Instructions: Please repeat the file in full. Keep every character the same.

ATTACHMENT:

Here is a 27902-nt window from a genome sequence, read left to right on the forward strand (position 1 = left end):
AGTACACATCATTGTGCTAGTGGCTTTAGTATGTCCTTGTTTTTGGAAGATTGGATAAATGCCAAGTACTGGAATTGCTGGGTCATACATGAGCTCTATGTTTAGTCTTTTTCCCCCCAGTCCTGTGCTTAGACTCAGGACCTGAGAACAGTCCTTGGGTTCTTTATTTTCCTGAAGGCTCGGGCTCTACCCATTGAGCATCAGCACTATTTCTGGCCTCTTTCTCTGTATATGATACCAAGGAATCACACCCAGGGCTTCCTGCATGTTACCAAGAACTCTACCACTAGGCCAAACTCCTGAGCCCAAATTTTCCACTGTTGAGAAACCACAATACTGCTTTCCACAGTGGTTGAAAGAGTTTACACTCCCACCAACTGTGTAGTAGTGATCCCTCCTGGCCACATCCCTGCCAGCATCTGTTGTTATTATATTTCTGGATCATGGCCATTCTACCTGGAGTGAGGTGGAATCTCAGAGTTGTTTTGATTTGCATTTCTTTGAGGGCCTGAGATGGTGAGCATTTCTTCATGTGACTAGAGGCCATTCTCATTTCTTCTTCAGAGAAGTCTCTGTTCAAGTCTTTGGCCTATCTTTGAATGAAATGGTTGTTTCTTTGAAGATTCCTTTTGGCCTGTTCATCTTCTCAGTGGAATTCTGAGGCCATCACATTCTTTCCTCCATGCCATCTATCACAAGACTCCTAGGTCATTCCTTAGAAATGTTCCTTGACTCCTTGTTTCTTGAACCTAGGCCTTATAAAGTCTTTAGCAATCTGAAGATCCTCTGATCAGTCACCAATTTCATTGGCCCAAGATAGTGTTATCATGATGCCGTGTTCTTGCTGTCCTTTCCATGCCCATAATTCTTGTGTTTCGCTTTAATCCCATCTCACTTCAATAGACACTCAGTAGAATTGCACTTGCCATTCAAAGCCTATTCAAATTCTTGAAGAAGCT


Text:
Here is a 27902-nt window from a genome sequence, read left to right on the forward strand (position 1 = left end):
AGTACACATCATTGTGCTAGTGGCTTTAGTATGTCCTTGTTTTTGGAAGATTGGATAAATGCCAAGTACTGGAATTGCTGGGTCATACATGAGCTCTATGTTTAGTCTTTTTCCCCCCAGTCCTGTGCTTAGACTCAGGACCTGAGAACAGTCCTTGGGTTCTTTATTTTCCTGAAGGCTCGGGCTCTACCCATTGAGCATCAGCACTATTTCTGGCCTCTTTCTCTGTATATGATACCAAGGAATCACACCCAGGGCTTCCTGCATGTTACCAAGAACTCTACCACTAGGCCAAACTCCTGAGCCCAAATTTTCCACTGTTGAGAAACCACAATACTGCTTTCCACAGTGGTTGAAAGAGTTTACACTCCCACCAACTGTGTAGTAGTGATCCCTCCTGGCCACATCCCTGCCAGCATCTGTTGTTATTATATTTCTGGATCATGGCCATTCTACCTGGAGTGAGGTGGAATCTCAGAGTTGTTTTGATTTGCATTTCTTTGAGGGCCTGAGATGGTGAGCATTTCTTCATGTGACTAGAGGCCATTCTCATTTCTTCTTCAGAGAAGTCTCTGTTCAAGTCTTTGGCCTATCTTTGAATGAAATGGTTGTTTCTTTGAAGATTCCTTTTGGCCTGTTCATCTTCTCAGTGGAATTCTGAGGCCATCACATTCTTTCCTCCATGCCATCTATCACAAGACTCCTAGGTCATTCCTTAGAAATGTTCCTTGACTCCTTGTTTCTTGAACCTAGGCCTTATAAAGTCTTTAGCAATCTGAAGATCCTCTGATCAGTCACCAATTTCATTGGCCCAAGATAGTGTTATCATGATGCCGTGTTCTTGCTGTCCTTTCCATGCCCATAATTCTTGTGTTTCGCTTTAATCCCATCTCACTTCAATAGACACTCAGTAGAATTGCACTTGCCATTCAAAGCCTATTCAAATTCTTGAAGAAGCT